We three galloped up to Nowhere, Michigan, last weekend, to attend a seminar in Russell Kirk’s library on the Catholicity of Hamlet. I read and write buckets all day, but 99 percent of it nonfiction, policy, and task-oriented (as in, email). So it was a great joy and relief to spend whatever time Ransom would allow in thought about complex literature and history. And the setting and conferees were also a delight—normal people who just happen to find an interest in Russell Kirk, conservatism, and Shakespeare. And, of course, Mrs. Kirk, whose active, generous hosting I must add to my feminine models to mimic.
We learned many things in a day and a half, some explicit and others implicit. For example, now have a better idea of what we want our library to look like, and how some day we would like some extra, and carefully crafted, space to host people and enjoy each other’s company.
The most fascinating thought to me concerns the ghost of Hamlet’s father, whom the elderly Jesuit leading the conference convincingly described as Roman Catholic, since he comes up from Purgatory; but the problem is that this ghost also demands Hamlet take revenge, which is neither Catholic nor Christian. [expand title="Click the arrow to continue reading."]What I can’t tell, and Hamlet also seems to have difficulty with, is whether Shakespeare means this “Catholic ghost” as a danger, a false Catholic or in some related way a false image emanating from Hamlet’s Wittenburg-damaged brain, or simply as a way of presenting religious problems he could not openly discuss in previously Catholic but now forced-Protestant England under Queen Elizabeth. The little Fr. of course wanted to present Shakespeare as a Catholic sympathizer, but I’m not sure I derive that conclusion from the text itself.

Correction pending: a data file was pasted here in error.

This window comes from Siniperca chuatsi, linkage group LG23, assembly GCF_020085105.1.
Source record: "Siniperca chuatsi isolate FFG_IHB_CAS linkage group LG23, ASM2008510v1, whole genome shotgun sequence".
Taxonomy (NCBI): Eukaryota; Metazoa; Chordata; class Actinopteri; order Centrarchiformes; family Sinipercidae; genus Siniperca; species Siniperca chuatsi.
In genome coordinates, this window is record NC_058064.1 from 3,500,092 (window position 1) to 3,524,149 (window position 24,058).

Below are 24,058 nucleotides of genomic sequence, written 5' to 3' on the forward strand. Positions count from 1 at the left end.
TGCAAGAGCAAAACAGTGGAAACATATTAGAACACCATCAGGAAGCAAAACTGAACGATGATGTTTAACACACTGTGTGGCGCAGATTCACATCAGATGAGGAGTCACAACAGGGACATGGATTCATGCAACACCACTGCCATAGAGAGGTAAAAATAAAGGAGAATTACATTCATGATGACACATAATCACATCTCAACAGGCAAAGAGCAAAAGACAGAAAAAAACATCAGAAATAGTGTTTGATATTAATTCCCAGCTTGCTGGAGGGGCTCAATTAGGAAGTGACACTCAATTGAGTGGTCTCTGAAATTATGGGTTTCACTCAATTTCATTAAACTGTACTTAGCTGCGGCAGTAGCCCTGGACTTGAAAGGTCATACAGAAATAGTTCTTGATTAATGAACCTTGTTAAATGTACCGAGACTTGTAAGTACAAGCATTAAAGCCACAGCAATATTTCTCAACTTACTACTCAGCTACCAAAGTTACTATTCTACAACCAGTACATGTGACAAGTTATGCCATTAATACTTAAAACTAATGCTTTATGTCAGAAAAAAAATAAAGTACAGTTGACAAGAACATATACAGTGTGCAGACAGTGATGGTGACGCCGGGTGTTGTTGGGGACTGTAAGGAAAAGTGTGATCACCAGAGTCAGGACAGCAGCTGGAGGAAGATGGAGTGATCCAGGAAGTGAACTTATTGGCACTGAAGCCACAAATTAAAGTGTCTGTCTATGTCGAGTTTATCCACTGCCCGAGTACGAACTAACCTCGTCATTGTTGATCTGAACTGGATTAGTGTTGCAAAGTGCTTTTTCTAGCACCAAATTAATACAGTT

Hamlet is fascinating. I, as well as his mother, am not entirely sure what his problem is. It certainly has something to do with the University of Wittenberg, but I feel a little as though Hamlet has been set-up early on, though he later joins the setup with a vengeance. In the beginning, he just seems confused, and by the end, he’s a lunatic murderer.
It seems to me, as I believe also to Dr. Sundahl, who assigned Hamlet in freshman English but never quite revealed his full conclusions about it, Hamlet’s brain muddle comes from youthful doubts blown wild. It’s natural to doubt and wonder, but Hamlet departs from settled wisdom to set himself as his own guide and measure. He thus leads himself, his family, and Denmark into ruin. It’s an innocent and perfectly understandable entry for a young man, but oh, to what consequences.[/expand]